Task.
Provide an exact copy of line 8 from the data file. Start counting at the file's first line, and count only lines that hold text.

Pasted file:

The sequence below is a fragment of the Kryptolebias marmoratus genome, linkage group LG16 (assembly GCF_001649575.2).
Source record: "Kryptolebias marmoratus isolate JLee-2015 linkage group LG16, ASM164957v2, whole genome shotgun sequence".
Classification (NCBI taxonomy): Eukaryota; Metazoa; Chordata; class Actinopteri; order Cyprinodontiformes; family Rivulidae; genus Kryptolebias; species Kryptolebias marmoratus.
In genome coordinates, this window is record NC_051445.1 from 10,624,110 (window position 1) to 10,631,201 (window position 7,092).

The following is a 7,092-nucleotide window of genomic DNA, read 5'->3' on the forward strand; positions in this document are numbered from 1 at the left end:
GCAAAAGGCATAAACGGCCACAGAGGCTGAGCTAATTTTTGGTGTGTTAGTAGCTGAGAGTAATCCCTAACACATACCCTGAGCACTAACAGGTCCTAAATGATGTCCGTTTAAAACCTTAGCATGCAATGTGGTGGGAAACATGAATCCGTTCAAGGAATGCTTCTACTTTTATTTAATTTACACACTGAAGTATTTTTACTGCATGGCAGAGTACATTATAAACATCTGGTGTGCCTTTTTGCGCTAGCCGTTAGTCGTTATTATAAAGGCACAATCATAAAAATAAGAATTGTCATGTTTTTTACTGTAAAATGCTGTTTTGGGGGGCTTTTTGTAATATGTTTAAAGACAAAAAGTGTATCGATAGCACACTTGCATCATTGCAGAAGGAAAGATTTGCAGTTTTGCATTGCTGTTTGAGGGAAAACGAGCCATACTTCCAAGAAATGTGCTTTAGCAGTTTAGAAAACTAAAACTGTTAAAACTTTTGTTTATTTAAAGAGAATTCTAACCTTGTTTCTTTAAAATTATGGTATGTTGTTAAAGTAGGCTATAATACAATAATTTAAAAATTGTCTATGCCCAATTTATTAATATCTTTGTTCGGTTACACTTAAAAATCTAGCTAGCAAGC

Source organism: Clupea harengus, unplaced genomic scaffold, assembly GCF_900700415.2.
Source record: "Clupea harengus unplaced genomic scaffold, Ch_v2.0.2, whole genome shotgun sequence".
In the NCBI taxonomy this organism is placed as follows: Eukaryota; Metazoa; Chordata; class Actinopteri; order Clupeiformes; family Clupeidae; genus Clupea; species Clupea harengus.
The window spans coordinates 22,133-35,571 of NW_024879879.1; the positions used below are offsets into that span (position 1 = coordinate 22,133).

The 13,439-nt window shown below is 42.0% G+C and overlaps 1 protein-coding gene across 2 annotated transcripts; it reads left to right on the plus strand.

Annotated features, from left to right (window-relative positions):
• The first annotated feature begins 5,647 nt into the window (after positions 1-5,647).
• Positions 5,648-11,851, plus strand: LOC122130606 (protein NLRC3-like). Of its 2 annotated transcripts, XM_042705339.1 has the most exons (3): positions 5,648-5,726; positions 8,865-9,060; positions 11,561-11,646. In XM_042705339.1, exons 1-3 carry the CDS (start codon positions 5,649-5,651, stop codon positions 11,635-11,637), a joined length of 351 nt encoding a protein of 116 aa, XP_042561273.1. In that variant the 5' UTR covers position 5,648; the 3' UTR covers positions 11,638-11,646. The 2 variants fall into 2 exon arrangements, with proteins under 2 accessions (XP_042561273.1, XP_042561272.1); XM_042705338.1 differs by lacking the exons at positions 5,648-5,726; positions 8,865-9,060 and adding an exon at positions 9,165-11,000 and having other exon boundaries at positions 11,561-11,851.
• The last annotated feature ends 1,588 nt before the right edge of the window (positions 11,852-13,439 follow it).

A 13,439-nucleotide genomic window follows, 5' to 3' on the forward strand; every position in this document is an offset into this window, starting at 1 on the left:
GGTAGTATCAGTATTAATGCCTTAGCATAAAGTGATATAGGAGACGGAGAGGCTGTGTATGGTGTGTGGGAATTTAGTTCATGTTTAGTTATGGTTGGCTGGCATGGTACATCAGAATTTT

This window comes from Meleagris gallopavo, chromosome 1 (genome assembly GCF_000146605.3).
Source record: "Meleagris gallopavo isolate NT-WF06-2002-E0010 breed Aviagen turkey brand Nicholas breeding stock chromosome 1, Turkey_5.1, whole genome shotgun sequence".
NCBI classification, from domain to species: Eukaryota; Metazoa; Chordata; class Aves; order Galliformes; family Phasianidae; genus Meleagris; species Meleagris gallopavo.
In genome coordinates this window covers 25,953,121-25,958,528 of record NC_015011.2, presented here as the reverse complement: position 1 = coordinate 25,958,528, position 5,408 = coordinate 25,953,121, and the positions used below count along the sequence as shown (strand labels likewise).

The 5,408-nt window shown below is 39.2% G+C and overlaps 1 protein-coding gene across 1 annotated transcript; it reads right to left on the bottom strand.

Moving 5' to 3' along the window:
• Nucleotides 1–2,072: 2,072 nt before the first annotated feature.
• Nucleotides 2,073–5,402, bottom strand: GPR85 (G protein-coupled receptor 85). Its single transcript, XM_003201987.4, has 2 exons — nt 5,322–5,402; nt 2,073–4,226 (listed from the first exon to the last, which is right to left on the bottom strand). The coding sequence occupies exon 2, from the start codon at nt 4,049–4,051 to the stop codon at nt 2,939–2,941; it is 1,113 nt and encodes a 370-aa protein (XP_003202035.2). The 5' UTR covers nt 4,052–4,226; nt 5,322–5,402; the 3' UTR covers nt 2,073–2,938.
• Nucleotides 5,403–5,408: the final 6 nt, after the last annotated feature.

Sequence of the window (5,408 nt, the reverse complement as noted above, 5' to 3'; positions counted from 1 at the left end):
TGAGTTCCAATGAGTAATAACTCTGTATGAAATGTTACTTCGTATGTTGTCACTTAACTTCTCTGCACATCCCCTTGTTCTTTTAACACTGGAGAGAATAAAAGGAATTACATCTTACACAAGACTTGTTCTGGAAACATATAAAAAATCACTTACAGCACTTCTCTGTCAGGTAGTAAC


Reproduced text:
Source record: "Clupea harengus unplaced genomic scaffold, Ch_v2.0.2, whole genome shotgun sequence".